1 – Regarding Lincoln’s decision to hold back from the AotP McDowell’s corps: “It was, perhaps, the most cautious strategic decision of the war, establishing Lincoln as a military thinker whose strategic conservatism far exceeded McClellan’s.” Yes! Hennessy also included Lincoln’s later admission of his mistake. I’ll add that Irvin McDowell (who was not much of a tactician, but a pretty shrewd big picture guy) also knew at the time that AL was playing into the rebels’ hands.
2 – Regarding Porter’s (via McClellan’s) policies in Virginia and whether or not they dovetailed with those of the administration: “To some eyes, he [McClellan] had not been aggressive enough with respect to slavery and too kind to Southern civilians, but he had in fact hewed closely to standing policy.” Again, YES!!! I wish this had been further explored, because there was a lot of “Don’t do what I say, do what I mean” coming from the admin in those days. However, that perhaps would have required a bit more exposition than the essay format allows.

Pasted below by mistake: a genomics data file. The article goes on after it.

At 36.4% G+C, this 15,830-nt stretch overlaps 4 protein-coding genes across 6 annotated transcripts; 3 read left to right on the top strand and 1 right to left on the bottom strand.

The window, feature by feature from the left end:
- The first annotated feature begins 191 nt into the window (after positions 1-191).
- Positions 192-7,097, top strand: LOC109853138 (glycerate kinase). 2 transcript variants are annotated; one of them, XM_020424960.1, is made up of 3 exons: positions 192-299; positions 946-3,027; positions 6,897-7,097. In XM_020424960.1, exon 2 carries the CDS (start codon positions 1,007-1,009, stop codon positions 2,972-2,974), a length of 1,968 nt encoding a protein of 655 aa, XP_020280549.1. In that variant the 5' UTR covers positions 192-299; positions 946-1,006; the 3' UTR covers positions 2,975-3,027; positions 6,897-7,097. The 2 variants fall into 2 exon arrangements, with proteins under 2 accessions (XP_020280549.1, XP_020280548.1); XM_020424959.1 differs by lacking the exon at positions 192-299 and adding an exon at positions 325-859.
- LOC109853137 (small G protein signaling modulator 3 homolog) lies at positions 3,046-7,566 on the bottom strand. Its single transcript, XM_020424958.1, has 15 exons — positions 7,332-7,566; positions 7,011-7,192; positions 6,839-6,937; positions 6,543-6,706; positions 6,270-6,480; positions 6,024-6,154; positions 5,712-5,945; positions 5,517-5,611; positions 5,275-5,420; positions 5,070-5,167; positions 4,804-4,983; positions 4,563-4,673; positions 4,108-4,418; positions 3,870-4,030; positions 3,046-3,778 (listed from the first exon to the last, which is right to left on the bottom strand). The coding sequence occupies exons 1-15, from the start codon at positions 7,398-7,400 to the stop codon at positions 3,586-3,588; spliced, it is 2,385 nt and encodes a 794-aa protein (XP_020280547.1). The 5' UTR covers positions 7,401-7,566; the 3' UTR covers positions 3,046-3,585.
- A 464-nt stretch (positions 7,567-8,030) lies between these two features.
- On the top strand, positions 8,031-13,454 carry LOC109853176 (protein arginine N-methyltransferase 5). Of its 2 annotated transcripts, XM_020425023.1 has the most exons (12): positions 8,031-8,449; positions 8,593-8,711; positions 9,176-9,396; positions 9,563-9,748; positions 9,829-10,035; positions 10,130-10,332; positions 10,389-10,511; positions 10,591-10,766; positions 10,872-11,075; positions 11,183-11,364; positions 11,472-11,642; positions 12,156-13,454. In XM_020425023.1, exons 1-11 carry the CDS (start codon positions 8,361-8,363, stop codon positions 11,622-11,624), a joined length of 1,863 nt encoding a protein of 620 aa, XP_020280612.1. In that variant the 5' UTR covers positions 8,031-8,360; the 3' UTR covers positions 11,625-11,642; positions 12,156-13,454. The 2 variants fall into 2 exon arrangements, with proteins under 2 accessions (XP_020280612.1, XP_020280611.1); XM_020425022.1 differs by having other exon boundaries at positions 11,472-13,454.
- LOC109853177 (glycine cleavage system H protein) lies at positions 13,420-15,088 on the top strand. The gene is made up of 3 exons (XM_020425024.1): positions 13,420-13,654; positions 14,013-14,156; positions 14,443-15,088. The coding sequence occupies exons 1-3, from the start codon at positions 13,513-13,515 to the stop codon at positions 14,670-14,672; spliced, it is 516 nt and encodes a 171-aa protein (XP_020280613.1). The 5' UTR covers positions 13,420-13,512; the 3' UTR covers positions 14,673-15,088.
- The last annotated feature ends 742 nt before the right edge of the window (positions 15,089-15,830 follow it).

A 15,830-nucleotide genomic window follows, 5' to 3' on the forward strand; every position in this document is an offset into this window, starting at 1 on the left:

3 – “In Porter’s eyes an immobile McDowell symbolized the perfidy of the nation’s leaders.” While Hennessy doesn’t limit the evidence that Porter interpreted as indicative of perfidy, he left out the issue of the closing of northern recruiting offices. But again, it’s a limited essay, and I can’t think of anything that should have been jettisoned in favor of this tidbit.
4 – “The message [sent by Porter’s relief and dismissal] was clear: the careers of men who mixed their political views and official duties too freely would not thrive.” I think this perhaps should have been worded differently – the message was clear that those who mixed CONTRARY political views and official duties too freely would not thrive. I don’t think there was an abolitionist in the army who felt constricted by Porter’s fate.
These are all minor in the grand scheme of things. Mr. Hennessy did a great job with this essay. I’d really like to see him expand on it, and hope he intends to do so.
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Tags: Articles, Digital History, John Hennessy, Louisiana, Newspaper Accounts, Richard Holloway